REIMS, France — The U.S. women’s national soccer team humming through the World Cup is notable for boundless depth, waves of first-class forwards and hearty experience. There are famous players, rising figures and an unapologetic swagger that irks opponents.
But behind the scenes — quietly, firmly and armed with a dry sense of humor while her band stacks up goals, victories and endorsements — Coach Jill Ellis has helped define the world’s top-ranked team.
In charge since May 2014 — and, before that, for two interim stints — Ellis will equal April Heinrichs’s program record for matches coached (124) on Monday when the Americans play Spain in the round of 16.
She is the only woman to guide the United States to a World Cup title; the previous winners were Anson Dorrance (1991) and the late Tony DiCicco (1999). If she were to repeat the feat July 7 in Lyon, Ellis would become the first person to coach a men’s or women’s team to two World Cup crowns since Vittorio Pozzo led the Italian men to glory in 1934 and 1938.
It’s a delicate situation, though, because expectations surrounding the U.S. juggernaut are stratospheric. As forward Carli Lloyd said last week, “Anything less [than a championship] is considered a failure in everyone’s eyes.”
In other words, should the United States fall short, Ellis would receive a large share of the blame. After losing in the 2016 Olympic quarterfinals, the program’s earliest exit from major competition, she probably could not survive another lapse — despite a 98-7-18 overall record entering the knockout stage.
Details of her contract will not come to light until the U.S. Soccer Federation’s financial statements are released next winter, but it’s believed the governing body holds an option for 2020, when the Olympics will take place in Tokyo.
Before receiving what the federation described as a “substantial” raise last year, Ellis was earning about $300,000 — less than both the top assistant under former men’s coach Jurgen Klinsmann and the under-20 men’s boss.
Even if the United States triumphs again, Ellis might decide to leave for fresh opportunities. Given her experience and success, she certainly would draw interest from national federations and clubs in Europe upgrading their women’s operations.
“The résumé speaks for itself,” defender Ali Krieger said. “It’s been really enjoyable playing under a coach who is so demanding and knows exactly what she wants in us. We really try to apply that vision onto the field."
Ellis, 52, is English by birth but moved with her family to Northern Virginia as a teenager. Her father, John, was a well-traveled coach who contributed to the rise of youth soccer in the D.C. metro area.
Jill starred at Fairfax’s Robinson Secondary School, Braddock Road Youth Club and William & Mary before entering the coaching profession. She was an NCAA assistant at Maryland and Virginia and head coach at Illinois and UCLA.
She also served several functions in the USSF before accepting the full-time national team position.
Asked recently to reflect on her journey, from England’s southern coast to the pinnacle of the women’s game, she said: “I grew up playing with boys in the yard and my brother in the backyard, boys in the schoolyard. I just love the sport, love the game. I was just fortunate to move to the States and have an opportunity to play organized football.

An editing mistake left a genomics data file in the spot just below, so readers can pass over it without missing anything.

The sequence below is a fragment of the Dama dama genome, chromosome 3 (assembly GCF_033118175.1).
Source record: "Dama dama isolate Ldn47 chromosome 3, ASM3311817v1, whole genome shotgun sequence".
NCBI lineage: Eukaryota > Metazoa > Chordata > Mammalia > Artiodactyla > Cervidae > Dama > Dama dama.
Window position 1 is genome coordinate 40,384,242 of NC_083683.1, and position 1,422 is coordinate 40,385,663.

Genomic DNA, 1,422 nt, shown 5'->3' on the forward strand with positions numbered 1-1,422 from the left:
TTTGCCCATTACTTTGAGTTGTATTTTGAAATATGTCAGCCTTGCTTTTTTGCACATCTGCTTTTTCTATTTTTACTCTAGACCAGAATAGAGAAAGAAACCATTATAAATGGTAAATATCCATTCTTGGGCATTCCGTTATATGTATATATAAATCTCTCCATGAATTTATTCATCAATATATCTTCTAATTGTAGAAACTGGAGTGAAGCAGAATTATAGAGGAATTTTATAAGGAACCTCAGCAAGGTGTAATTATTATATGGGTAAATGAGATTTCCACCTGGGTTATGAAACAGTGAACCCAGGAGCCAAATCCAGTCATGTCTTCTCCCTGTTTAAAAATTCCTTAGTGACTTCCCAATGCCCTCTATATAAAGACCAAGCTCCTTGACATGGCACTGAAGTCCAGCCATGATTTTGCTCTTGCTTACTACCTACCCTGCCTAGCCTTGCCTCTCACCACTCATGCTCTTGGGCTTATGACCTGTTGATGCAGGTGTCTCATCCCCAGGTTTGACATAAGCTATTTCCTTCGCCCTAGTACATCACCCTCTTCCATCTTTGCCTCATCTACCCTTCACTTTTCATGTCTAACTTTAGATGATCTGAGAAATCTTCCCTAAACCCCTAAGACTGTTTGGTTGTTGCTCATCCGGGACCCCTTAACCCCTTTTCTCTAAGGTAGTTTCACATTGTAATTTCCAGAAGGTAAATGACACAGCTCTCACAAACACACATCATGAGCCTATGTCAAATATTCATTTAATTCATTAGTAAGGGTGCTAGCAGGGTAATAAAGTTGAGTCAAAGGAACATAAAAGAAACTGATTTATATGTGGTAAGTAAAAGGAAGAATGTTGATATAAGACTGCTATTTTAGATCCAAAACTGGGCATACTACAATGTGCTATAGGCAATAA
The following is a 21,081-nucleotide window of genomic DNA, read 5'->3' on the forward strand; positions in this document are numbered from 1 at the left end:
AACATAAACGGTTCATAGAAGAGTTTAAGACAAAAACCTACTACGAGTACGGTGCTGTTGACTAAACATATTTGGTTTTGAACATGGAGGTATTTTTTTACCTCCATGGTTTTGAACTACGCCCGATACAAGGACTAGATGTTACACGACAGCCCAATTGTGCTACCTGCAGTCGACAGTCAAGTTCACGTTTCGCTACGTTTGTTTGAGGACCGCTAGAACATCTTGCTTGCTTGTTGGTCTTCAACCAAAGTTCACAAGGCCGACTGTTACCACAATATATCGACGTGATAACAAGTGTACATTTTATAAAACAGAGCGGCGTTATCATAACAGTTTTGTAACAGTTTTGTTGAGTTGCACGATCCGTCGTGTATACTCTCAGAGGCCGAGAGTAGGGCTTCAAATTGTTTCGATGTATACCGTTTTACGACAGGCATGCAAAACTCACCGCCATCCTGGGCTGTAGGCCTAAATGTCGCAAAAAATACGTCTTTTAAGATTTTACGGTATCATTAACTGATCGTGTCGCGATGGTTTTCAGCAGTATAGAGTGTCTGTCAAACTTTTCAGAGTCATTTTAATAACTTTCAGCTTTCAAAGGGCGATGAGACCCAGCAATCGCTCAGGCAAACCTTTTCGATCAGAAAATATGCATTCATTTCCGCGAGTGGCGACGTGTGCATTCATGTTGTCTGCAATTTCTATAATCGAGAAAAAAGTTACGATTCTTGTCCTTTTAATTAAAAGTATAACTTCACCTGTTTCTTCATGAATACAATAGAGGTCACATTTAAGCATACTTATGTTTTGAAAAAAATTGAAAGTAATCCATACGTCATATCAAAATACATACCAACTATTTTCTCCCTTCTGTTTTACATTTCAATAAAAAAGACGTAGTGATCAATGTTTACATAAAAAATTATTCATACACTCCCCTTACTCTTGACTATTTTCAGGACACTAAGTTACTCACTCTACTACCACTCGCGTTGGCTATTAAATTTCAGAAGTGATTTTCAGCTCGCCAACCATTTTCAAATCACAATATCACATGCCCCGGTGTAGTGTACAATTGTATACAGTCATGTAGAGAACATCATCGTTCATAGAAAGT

"To be in the position I am in, I truly think if I had stayed in England, I am not sure I would be in coaching. At the time, it was not even a career path; it was a rare career path in the States.
"What America gave me was the dream and the opportunity and the ability to follow that path, which I really had never dreamed about. I just feel very fortunate to be here.”
After the 2016 Olympics disappointment, Ellis’s biggest task was to restructure the roster and identify an adaptable, diverse playing style. The experimentation did not yield immediate success, prompting some fans and observers to call for a coaching change.
After further adjustments, the Americans began to find their way again.
She instituted a three-player front line supported by three midfielders while also placing greater emphasis on playing fast, attractive soccer. Julie Ertz, a back-line stalwart, transitioned to defensive midfield. Crystal Dunn shifted from attacker to left back. Carli Lloyd, hero of the 2015 final, took a reserve role.
Young players, such as the Washington Spirit’s Mallory Pugh and Rose Lavelle, were integrated.
“I feel like I am learning something new every day, which I love,” said Lavelle, 24. “Every time I come into camp, I feel like I am getting better.”
The revamping efforts and subsequent fine-tuning have yielded a surging unit at a peak moment — nine consecutive victories and seven straight shutouts. After deploying everyone on the roster in the group stage, except the two backup goalkeepers, and starting just three players in all three games, Ellis will bring a fresh squad to Stade Auguste-Delaune.
She also will arrive with a set of players who have embraced her plan, tightened bonds and recommitted to the mission.
“The players have stood a tough test,” she said of training camps and playing schedule since the 2015 jewel. “It’s like comparing children, in terms of [U.S.] teams, but the qualities of this team are pretty special.”
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